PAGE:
These nationalities could be sent back to Turkey under a different part of the agreement, but this will not lead to anyone being resettled in Europe.
Iraqis also have a chance of being settled in Europe under international protection, and it is not clear what their return would mean for the one in, one out deal.
Why are human rights groups against the deal?
Rights groups, including Amnesty International and Human Rights Watch, have criticised the deal as breaking EU law, and also being a breach of the UN Refugee Convention.
The Convention bans mass expulsions of any people under any circumstances; something rights groups argue is going to be the upshot of this agreement.
The EU argues that they will be assessing claims individually, but the recent classification of Turkey as a safe third country for refugees, a status that is being used to justify the return deal, it is likely many people will be sent there en masse.
What is a safe third country, and is Turkey one?
If a country is not going to keep an asylum – seeker in situ while his/her application is being processed, he/she need to be sent on to somewhere that is safe to remain while the paper work is being assessed.
This means that their life and well-being cannot be in danger in the country the asylum neekess are sent to by the country processing their application.
Turkey has not previously been designated a safe third country, in part because it is not a full signatory of the UN Refugee Convention.
Turkey has granted temporary protections to Syrian nationals, including temporary work visas and access to healthcare and education.
Rights groups, however, argue that the reality is quite different, with many Syrians being denied work and living in poverty. Non-Syrians have no protected status, and therefore even fewer rights.
A recent report by Amnesty International said that Turkey was illegally expelling about 100 people each day, forcing them back across the border to Syria, something Turkey has denied.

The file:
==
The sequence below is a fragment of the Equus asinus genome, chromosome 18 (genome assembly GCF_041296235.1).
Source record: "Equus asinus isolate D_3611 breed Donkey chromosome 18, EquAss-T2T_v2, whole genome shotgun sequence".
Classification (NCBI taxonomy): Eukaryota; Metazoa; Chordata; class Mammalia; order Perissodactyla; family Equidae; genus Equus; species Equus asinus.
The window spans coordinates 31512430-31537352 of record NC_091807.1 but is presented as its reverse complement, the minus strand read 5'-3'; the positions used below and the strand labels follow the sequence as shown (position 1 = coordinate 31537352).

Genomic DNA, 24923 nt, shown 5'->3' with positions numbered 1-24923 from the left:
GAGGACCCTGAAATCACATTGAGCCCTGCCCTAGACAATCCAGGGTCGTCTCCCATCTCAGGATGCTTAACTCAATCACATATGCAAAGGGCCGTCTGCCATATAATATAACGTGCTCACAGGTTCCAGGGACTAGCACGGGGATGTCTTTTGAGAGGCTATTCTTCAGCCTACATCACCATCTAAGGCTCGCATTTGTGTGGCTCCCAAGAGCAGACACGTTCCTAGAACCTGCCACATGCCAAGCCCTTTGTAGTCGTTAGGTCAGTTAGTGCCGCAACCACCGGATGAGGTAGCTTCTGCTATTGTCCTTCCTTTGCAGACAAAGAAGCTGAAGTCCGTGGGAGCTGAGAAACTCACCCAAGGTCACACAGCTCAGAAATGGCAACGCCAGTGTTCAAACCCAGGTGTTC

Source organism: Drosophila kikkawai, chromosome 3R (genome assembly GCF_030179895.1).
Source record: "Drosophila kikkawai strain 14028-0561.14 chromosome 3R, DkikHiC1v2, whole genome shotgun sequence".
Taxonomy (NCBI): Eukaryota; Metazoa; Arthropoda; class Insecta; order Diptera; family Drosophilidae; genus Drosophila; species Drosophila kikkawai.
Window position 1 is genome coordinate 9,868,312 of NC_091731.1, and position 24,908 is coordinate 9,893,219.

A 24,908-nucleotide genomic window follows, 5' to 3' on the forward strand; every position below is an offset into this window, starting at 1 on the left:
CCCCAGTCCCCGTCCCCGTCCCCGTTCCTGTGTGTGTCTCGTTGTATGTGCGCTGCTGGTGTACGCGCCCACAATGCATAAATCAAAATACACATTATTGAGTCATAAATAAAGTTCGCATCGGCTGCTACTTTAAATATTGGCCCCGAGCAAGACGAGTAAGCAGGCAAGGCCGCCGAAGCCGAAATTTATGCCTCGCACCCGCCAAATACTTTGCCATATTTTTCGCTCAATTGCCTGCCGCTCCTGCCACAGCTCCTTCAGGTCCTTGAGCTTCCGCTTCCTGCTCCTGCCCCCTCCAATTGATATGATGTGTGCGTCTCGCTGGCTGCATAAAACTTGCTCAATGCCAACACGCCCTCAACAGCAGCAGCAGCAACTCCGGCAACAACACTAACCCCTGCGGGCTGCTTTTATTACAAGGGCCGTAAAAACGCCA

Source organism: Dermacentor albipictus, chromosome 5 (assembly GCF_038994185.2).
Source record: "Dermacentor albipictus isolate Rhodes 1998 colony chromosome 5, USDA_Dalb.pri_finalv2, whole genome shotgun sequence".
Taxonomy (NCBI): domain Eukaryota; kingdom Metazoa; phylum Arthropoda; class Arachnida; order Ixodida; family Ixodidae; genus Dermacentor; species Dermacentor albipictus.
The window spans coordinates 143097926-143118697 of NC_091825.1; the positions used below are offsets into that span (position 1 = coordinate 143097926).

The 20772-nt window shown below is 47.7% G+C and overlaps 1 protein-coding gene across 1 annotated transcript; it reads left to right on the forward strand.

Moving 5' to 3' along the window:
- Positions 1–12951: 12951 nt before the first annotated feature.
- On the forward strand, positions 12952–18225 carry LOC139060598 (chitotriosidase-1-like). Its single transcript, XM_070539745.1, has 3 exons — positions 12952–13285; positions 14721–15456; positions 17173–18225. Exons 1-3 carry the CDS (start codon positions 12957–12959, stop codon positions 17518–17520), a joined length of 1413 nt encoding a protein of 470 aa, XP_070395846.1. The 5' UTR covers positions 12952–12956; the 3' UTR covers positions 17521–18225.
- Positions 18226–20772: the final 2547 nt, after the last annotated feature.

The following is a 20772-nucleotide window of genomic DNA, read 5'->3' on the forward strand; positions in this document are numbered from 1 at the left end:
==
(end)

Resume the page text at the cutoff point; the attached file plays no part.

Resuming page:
Main Points of the Deal
- All new irregular migrants crossing from Turkey to the Greek islands as of 20 March 2016 will be returned to Turkey;
- For every Syrian being returned to Turkey from the Greek islands, another Syrian will be resettled to the EU;
- Turkey will take any necessary measures to prevent new sea or land routes for irregular migration opening from Turkey to the EU;
- Once irregular crossings between Turkey and the EU are ending or have been substantially reduced, a Voluntary Humanitarian Admission Scheme will be activated;
- The fulfilment of the visa liberalisation roadmap will be accelerated with a view to lifting the visa requirements for Turkish citizens at the latest by the end of June 2016. Turkey will take all the necessary steps to fulfil the remaining requirements;
- The EU will, in close cooperation with Turkey, further speed up the disbursement of the initially allocated €3 billion under the Facility for Refugees in Turkey. Once these resources are about to be used in full, the EU will mobilise additional funding for the Facility up to an additional €3 billion to the end of 2018;
- The EU and Turkey welcomed the ongoing work on the upgrading of the Customs Union.
- The accession process will be re-energised, with Chapter 33 to be opened during the Dutch Presidency of the Council of the European Union and preparatory work on the opening of other chapters to continue at an accelerated pace;
- The EU and Turkey will work to improve humanitarian conditions inside Syria.